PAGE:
Country: USA | Posts: 31337 Go to Top of Page

Bbags
Administrator

Premium Member


Posted - 03/21/2004 :  4:13:18 PM  Show Profile
While I have borrowed many ideas that have been posted here, I have never contributed anything.
So I hope in the next few weeks to be able to post some photos of unique structures found along the shoreline in Connecticut.
Here are three pictures that I took around my house which show some different details that could be modeled.

First is a old metal shed which was on the back of my property when I bought the house.
The house was built in 1960 and this has been there since then.
It should be torn down as it serves no purpose other than to be an inspiration for my modeling rust.





Next is a picture of a brick chimney on the back of my house where the white streaks have appeared.
It is not paint.
I am not sure where they come from but I think it is from the lime leaching out of the brick.





Last is a screened porch roof made of rolled roofing which has a nice growth of moss.




John Bagley
Modeling the Alaska Railroad in HO in Wildwood Georgia.

Country: USA | Posts: 13311 Go to Top of Page

anbhurst
Moderator

Premium Member


Posted - 03/21/2004 :  5:57:59 PM  Show Profile
Barry,

Your second picture of the white house reminds me of the house Harry Truman was born in, in Lamar, Missouri. It's probably very different in actuality, but it certainly stirs my memory. Thanks for sharing your down-under, out-back Architecture.

Allen
Modelling the East in the West!

quote:
Originally posted by bpate

Allen, I took a few photos today that I will use for reference and they may be useful or at least of interest for others. . .This is the house that the garage above serviced. It is a good example of a slate tile roofed timber weatherboard building from the late 1800's. . .


Allen
Modeling the East in the West on the Northeastern Pacific RIM, Oregon, that is!

Country: USA | Posts: 7259 Go to Top of Page

NickO
Fireman

Posted - 03/21/2004 :  8:19:15 PM  Show Profile

John,

I reckon that the white marks on the brickwork is efflorescence,or salt particles,coming out of the bricks.It is quite common,particularly on new brickwork,and should wash off fairly easily.Then again maybe it won't...Typical builder,won't commit himself!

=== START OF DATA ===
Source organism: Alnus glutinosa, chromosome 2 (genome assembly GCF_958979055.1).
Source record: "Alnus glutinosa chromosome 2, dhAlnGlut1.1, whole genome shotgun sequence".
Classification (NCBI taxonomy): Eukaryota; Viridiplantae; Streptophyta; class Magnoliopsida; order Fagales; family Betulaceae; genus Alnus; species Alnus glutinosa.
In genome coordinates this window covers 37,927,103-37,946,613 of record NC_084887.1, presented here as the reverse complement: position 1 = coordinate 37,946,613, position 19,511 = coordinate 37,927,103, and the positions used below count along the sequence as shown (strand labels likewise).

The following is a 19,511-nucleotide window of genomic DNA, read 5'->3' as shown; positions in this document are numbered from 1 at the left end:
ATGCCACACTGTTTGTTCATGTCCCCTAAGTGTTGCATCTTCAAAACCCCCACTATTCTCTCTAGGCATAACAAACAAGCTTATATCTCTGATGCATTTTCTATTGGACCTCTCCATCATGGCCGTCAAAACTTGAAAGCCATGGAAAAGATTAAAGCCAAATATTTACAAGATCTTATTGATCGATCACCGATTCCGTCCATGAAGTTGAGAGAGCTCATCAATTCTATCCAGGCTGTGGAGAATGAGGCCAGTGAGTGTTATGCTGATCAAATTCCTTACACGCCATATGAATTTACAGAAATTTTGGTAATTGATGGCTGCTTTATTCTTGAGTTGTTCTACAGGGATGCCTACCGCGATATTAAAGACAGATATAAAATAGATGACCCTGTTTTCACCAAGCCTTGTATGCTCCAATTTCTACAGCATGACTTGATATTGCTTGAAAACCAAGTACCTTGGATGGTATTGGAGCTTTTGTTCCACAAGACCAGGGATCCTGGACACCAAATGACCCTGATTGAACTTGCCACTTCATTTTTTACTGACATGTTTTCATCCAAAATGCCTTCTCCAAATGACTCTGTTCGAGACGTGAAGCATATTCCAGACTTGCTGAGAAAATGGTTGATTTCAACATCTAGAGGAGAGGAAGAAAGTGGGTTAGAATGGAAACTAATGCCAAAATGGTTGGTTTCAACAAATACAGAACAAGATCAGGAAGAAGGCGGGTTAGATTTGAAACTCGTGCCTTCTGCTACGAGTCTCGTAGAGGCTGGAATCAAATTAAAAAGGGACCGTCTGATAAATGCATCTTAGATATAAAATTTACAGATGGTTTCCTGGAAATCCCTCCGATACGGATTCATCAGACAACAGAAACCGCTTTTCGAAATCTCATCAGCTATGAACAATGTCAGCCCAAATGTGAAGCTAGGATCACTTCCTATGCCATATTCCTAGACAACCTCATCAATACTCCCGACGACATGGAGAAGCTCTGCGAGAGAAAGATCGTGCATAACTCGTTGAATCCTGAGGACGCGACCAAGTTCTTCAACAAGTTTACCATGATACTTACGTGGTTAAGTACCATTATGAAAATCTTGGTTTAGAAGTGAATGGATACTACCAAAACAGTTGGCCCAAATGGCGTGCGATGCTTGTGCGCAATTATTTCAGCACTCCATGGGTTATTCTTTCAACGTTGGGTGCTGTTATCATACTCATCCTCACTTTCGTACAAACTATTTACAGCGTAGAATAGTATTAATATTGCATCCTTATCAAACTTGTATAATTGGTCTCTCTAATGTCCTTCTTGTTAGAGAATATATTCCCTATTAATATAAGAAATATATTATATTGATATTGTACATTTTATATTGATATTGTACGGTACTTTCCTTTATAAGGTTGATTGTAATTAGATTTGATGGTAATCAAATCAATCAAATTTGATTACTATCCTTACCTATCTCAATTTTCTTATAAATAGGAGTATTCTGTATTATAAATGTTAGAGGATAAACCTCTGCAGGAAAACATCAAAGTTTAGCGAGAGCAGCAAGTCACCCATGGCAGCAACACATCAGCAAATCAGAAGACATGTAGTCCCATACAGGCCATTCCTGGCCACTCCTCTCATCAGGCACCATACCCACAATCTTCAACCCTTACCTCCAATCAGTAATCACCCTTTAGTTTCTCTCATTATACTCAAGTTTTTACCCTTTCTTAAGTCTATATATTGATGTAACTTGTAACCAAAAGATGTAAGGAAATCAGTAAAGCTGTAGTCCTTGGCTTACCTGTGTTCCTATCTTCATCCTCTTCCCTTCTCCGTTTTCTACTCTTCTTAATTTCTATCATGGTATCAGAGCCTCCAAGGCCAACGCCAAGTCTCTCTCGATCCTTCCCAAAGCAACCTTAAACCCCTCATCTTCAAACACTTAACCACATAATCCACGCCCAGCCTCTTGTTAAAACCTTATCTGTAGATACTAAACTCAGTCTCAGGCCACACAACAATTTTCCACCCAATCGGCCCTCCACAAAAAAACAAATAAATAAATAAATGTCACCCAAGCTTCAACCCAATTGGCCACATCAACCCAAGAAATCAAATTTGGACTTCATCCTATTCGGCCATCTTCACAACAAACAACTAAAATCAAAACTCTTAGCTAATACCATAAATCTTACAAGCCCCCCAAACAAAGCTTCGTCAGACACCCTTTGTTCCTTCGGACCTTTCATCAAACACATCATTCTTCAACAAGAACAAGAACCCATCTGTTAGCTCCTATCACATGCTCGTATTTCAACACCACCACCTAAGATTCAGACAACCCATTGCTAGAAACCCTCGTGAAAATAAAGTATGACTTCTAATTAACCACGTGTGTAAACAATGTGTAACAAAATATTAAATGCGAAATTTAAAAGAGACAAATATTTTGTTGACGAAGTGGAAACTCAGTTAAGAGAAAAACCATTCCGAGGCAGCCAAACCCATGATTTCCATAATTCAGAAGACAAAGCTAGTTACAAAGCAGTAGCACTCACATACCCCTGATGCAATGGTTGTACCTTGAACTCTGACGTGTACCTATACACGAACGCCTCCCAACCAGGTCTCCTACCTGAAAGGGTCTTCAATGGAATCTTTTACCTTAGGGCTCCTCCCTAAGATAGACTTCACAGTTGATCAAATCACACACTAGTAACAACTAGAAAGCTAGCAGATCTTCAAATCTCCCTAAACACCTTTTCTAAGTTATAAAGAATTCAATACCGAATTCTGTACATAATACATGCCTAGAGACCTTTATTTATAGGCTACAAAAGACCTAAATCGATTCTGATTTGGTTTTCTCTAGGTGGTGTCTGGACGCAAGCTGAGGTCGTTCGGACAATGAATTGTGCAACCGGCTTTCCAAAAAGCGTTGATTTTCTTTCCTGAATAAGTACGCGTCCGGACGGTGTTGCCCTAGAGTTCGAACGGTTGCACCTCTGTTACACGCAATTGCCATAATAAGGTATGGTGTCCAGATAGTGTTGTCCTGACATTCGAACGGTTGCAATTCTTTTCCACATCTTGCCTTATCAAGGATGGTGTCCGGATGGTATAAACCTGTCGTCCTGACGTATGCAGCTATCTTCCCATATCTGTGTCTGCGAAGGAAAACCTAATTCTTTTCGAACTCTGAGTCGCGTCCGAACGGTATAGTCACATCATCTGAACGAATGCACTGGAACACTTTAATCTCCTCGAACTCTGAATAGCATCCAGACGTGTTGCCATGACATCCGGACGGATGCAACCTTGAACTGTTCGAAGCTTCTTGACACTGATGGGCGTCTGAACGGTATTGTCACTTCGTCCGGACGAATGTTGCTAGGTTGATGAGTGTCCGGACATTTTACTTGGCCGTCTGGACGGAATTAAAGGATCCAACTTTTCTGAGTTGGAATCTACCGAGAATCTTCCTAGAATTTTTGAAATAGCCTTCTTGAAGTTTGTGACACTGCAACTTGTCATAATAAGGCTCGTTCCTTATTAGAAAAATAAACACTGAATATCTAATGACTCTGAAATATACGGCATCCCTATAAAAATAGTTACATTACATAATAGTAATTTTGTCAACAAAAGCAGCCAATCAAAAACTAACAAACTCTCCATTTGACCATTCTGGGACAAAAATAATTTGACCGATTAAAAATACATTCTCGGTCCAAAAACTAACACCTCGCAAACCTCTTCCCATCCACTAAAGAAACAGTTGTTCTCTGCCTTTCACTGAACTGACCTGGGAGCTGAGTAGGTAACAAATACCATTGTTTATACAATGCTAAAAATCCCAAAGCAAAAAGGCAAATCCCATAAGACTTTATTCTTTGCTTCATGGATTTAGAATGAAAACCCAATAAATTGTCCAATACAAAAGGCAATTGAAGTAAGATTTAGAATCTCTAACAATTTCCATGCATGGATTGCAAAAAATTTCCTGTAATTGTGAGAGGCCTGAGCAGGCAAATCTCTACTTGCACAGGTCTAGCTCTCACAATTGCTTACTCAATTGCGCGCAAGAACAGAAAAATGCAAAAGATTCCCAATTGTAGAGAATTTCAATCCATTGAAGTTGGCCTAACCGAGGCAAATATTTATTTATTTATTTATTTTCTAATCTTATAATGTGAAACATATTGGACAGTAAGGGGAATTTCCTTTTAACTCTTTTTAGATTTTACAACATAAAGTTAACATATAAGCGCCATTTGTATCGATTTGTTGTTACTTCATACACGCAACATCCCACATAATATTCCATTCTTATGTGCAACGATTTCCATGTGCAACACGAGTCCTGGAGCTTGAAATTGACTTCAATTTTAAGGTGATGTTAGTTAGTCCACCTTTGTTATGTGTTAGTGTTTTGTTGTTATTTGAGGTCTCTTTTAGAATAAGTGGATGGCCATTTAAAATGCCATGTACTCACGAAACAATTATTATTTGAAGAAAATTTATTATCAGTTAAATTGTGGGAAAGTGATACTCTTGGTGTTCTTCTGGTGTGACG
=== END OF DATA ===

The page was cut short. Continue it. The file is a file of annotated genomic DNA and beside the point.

NickO



Country: United Kingdom | Posts: 1749 Go to Top of Page

ANo10
Fireman



Posted - 03/28/2004 :  12:58:57 PM  Show Profile
Refreshments at the End of the Line
(Durango and Silverton)





Country: USA | Posts: 2773 Go to Top of Page

NickO
Fireman

Posted - 03/31/2004 :  5:41:01 PM  Show Profile
It has been suggested by Bbbbbags elsewhere that some of the buildings on my "estate" might be of interest to some of you,so here a few of the shots I've already posted.











Here is a shot of a barn in the next village to me,



NickO



Edited by - NickO on 03/31/2004 5:48:05 PM

Country: United Kingdom | Posts: 1749 Go to Top of Page

Dutchman
Administrator

Premium Member


Posted - 03/31/2004 :  11:50:26 PM  Show Profile
Nick,
Thanks for the post! Hmm, we could start a new challenge project--"Model Nick's Place".



Country: USA | Posts: 31337 Go to Top of Page

EnjayH
New Hire



Posted - 04/04/2004 :  11:51:22 PM  Show Profile
I think this is a great thread. I enjoyed all the shots. Here is my first contribution. I found this structure in Three Oaks Michigan last summer. It is still in operation.


Moderator's Note: What happened to the photo? Did it not get posted for some reason? Please try again. Thanks.



A.K.A. Locobreath

Country: USA | Posts: 5 Go to Top of Page

bpate
Fireman



Posted - 04/10/2004 :  02:36:54 AM  Show Profile
Perhaps to underline the importance of this thread and those like it, the garage I posted a photo of above has been demolished. It was near my old school so I have been familiar with it for more years than I care to remember. To lose one old garage is not a big deal one might say but if we don't record these things then they will be gone and forgotten forever. So thanks Bruce for this thread. I am glad I took that picture.


Country: Australia | Posts: 3090 Go to Top of Page

ETinBH
Fireman

Premium Member


Posted - 04/12/2004 :  8:10:24 PM  Show Profile
I think me bucket's gotta hole inyit.


Check out the thingie under the roof overhankg and the louvered door or shutter.


Elliott

Country: USA | Posts: 4394 Go to Top of Page

Climax1880
Fireman



Posted - 04/12/2004 :  10:08:41 PM  Show Profile
Hey Bbags: THANKS FOR THE MEMORIES. I refer you to the photo of the porch with the mineral rolled roofing on it. Gee, I think mine would have looked like that in a few years after weathering. Unfortunately, I'll never find out. About the time they finished with the roofing, the house caught on fire (this was in '94) Oh well, anyway, I DO have pictures from that if somebody wants to model a REAL fire.


Country: USA | Posts: 1696 Go to Top of Page